That would be a mistake.
The American drive to rethink things, find advantages, and improve efficiency is alive and well, and Daily Mail Business Editor George Hohmann found it in practice while doing a recent story about the $151-million Heartland Corridor Project. The corridor will let Norfolk Southern run double-stacked rail containers between Chicago and Hampton Roads, Va., cutting no less than 233 miles and a day's travel time off that route.
Such a staggering increase in efficiency should produce far-reaching benefits. It will present an alternative to trucks and cut congestion on roads.
But accommodating double-stacked containers means raising the roofs of 28 tunnels along the route, 24 of them along Norfolk Southern's "N" line in this state. The containers are 20 feet, 3 inches tall, and the railroad wants a 9-inch cushion in addition to that.
And so, during a recession, LRL Construction of Tillamook, Ore., and Johnson Western Constructors of San Leandro, Calif., find themselves hard at it in Southern West Virginia, using largely local crews, many of them with mining experience. R.J. Corman Railroad Construction of Nicholasville, Ky., is also working on the project.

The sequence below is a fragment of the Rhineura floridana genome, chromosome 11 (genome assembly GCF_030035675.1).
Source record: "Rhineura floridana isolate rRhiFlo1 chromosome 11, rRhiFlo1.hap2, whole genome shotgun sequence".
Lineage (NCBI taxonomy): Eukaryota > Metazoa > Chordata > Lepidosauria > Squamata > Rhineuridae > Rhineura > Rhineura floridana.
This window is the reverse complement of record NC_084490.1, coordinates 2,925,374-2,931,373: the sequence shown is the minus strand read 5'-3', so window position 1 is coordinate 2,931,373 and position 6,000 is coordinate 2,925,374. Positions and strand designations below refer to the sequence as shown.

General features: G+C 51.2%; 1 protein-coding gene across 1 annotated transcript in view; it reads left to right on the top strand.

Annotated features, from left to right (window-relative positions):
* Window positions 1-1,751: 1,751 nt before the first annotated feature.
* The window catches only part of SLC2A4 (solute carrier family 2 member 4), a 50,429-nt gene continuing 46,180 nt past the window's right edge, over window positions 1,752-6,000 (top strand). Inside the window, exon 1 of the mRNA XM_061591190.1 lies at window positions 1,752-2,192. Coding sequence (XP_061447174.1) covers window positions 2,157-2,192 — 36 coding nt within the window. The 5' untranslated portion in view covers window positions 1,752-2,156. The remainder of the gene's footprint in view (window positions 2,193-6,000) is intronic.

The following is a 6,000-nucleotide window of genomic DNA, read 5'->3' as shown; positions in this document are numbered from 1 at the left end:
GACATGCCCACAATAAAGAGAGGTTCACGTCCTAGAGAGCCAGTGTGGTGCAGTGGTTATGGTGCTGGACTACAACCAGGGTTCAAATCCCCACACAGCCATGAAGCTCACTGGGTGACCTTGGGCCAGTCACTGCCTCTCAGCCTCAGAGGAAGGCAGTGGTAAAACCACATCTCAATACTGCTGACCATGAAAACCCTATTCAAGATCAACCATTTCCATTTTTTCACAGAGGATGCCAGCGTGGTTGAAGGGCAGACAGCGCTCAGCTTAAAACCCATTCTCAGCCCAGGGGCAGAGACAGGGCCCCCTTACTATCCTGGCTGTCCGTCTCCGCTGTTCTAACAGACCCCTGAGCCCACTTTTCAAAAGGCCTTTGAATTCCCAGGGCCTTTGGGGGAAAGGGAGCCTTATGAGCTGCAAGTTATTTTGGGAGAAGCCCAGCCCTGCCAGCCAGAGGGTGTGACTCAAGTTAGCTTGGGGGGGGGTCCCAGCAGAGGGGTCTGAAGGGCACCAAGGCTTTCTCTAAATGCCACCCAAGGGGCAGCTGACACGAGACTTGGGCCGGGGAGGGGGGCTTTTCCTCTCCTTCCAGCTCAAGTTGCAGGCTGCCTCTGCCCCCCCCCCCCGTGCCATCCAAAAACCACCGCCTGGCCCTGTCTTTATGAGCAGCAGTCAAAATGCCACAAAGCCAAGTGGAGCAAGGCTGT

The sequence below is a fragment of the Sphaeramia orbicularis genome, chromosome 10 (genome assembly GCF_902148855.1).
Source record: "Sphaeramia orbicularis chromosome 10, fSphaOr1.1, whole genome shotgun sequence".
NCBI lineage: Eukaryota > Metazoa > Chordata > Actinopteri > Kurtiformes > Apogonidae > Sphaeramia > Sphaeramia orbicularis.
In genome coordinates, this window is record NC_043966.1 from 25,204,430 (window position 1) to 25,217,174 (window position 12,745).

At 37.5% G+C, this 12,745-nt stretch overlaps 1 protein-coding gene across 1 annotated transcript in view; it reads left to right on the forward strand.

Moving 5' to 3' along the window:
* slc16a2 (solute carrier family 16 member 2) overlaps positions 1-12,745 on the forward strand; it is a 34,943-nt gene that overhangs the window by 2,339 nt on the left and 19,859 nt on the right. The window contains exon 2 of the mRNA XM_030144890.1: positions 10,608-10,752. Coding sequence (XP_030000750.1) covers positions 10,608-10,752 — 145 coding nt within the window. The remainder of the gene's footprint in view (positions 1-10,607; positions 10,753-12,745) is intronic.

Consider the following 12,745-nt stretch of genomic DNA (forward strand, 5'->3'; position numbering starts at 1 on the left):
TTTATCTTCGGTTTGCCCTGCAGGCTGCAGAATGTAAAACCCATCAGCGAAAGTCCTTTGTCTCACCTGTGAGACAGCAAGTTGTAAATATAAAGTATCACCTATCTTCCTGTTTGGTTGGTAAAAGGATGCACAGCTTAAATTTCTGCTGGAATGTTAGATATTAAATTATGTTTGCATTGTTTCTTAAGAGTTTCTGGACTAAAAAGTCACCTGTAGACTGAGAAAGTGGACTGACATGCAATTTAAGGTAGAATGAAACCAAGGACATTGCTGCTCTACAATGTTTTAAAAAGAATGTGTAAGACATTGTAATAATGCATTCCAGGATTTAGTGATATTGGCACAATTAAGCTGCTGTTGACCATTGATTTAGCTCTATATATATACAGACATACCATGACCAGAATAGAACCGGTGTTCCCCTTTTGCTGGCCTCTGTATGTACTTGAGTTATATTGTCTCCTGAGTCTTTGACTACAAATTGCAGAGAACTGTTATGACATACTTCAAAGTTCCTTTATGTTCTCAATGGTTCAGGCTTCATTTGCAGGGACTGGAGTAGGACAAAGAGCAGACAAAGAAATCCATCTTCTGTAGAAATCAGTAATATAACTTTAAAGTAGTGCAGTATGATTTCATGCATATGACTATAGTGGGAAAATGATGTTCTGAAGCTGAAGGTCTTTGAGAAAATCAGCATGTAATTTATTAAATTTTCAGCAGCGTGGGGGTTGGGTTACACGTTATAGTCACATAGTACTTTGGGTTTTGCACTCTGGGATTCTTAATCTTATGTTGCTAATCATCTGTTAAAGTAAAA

The West Virginia Public Port Authority is also building an $18-million terminal at Prichard in Wayne County, on 78 acres of land donated by Norfolk Southern.
How this project will change economic life along the length of the line will not become fully apparent for years to come.
But that future is being built, a heartening development indeed.